By mid-October, his hands had grown so callused his nights of self-abuse were like shaking hands with a stranger. So much for staying pure.

Loading and unloading trucks of pumpkins made his arms and chest tight with muscles. It was real work for dirt pay and it felt good, but what was left of his ambition had curdled to a quiet resentment, almost dormant, still waiting to strike.

But let's go way back to 1998, the reason for this remembrance, and the date of the barn photo. Instead of ten, I went back 20 years for the photo comparison share.

My family was driving in to New York for an upstate funeral, and my dad offered to drive through the town of Little Falls, since I'd foisted the manuscript of PINS on them, and talked it up endlessly. I took a modest photo roll of streets and a few businesses.

Then I found a specific house, took a picture, noted the address, and plotted every course of movement from that house around actual Little Falls maps I had on my walls for years. I'd purchased it at the Rand McNally map store in downtown San Francisco (or ordered one there?).

I changed names of a few schools and churches for metaphoric purposes, but all the freeways exits had to be accurate when the common lingo describes locale by "What exit?"

But in looking through the research materials for the book, and my numerous photo collections, and resorting them as I went, a few hours went by until I realized I was not going to find either the Little Falls map or the photos I took. But I found a lot of other stuff.

It's a pity, because the analog specificity of this then/now comparison would have worked had I produced the evidence.

The wrestling parts? Well, let's just say it was all experiential, and quite evident, but as an adult. This photo (left) goes back to 1998, when being an outsider on the team offered a struggle that really helped finalize the manuscript. Years of matches and practices in California and Amsterdam became transferred to '90s New Jersey.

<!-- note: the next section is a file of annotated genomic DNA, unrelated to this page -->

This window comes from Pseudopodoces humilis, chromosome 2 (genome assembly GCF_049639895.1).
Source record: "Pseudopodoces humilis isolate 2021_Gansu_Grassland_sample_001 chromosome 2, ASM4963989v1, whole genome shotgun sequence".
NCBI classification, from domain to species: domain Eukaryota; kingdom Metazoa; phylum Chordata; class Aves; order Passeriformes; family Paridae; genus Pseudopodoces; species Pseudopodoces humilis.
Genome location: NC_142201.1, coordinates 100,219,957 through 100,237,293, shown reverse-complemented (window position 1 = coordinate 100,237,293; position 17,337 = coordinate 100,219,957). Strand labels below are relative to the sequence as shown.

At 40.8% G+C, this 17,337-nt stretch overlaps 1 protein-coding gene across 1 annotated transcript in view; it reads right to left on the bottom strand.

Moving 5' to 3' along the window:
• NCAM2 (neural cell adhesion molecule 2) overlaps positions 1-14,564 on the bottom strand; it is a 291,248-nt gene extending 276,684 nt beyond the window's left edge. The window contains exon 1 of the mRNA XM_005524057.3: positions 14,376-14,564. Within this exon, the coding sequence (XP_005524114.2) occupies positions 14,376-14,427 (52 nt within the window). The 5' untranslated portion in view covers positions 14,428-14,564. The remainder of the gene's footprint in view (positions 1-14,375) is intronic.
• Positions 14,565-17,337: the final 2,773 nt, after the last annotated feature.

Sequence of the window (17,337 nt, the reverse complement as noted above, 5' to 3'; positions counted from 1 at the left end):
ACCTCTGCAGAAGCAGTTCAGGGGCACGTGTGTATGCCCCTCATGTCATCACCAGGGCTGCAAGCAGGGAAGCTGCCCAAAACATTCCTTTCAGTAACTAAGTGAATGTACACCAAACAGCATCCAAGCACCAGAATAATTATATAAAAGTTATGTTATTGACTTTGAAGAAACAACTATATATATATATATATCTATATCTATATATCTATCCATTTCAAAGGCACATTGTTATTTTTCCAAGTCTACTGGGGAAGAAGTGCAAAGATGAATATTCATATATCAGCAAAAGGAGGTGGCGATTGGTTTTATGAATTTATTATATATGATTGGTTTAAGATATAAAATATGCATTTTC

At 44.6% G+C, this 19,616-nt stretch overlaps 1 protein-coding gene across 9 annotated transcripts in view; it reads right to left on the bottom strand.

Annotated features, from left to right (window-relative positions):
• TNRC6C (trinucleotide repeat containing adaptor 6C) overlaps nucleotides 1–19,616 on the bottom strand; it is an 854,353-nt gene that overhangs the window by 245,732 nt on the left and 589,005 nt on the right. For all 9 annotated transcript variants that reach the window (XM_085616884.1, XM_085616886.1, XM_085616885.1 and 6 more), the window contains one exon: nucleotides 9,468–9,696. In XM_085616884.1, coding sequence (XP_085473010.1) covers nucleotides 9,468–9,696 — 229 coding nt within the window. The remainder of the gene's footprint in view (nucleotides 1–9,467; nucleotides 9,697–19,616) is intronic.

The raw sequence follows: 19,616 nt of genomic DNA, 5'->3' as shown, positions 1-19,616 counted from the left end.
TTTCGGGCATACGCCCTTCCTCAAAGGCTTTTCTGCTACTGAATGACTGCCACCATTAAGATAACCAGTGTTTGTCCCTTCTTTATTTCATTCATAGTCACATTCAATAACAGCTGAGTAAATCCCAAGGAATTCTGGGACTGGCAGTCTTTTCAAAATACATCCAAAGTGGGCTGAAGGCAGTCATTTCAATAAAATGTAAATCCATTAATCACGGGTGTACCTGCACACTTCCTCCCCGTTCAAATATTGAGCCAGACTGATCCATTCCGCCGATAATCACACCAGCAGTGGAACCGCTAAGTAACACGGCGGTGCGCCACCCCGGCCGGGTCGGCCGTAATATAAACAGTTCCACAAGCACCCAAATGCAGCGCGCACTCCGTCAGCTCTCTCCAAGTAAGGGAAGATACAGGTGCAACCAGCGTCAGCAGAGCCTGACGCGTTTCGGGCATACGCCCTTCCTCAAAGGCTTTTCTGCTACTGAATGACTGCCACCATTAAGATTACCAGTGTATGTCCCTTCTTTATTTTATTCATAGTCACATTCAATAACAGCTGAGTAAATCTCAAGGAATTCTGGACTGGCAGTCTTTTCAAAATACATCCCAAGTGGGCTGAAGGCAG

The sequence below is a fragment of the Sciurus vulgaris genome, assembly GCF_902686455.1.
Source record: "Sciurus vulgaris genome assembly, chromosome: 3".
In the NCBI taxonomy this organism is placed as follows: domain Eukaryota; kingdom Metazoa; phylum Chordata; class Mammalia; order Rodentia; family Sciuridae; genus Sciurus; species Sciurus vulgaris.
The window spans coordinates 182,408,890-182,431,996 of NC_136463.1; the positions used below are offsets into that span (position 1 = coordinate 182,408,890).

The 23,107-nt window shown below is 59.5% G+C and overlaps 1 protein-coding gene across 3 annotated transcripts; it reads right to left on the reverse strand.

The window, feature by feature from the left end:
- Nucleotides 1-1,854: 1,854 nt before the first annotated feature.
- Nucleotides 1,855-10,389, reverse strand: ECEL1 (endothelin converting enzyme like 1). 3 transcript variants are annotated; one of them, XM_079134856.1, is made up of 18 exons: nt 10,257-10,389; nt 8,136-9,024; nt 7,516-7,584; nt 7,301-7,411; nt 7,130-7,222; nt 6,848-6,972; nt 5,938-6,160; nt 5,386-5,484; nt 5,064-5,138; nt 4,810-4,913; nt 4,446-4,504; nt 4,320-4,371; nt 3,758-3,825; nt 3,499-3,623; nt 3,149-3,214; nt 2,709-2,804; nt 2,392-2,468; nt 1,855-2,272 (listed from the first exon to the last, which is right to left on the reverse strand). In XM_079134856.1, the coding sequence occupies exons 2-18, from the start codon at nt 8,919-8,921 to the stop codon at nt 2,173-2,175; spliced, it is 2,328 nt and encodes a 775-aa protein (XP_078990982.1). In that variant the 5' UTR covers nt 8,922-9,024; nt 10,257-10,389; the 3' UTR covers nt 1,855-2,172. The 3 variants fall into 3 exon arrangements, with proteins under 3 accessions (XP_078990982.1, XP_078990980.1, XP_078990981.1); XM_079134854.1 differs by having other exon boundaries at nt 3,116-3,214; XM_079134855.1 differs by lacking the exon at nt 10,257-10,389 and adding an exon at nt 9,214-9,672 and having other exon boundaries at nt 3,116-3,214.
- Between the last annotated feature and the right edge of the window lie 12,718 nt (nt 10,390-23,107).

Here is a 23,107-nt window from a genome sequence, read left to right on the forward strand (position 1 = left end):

Monkey Suit-able
Manhattan, Jersey City, Brooklyn; I covered it in Monkey Suits, but mostly with the uptown museum and party settings in 1998 at peak-Reagan-era.

for proof of provenance, here's one of a very photos of me in my work tux for Glorious Food at The Metropolitan Museum of Art, where a few pivotal events take place.A few people have said this would make a great retro movie, but with all the '80s cars and crowd scenes, it would be impossible without a huge budget.

Just like the extravagant events where I served drinks and food, it's a lost era to me, as are the many from those days. Other blog posts about the 80s and AIDS are here.

The East Village lives through the late '80s and early 1990s, mostly rooted around my actual home on 11th Street, the home of Kent, my hero in Cyclizen.
Artist George Towne linked the website where the history of older buildings have their local history revealed, at least a few architectural notes. Here's the East Village section, and the whole city project.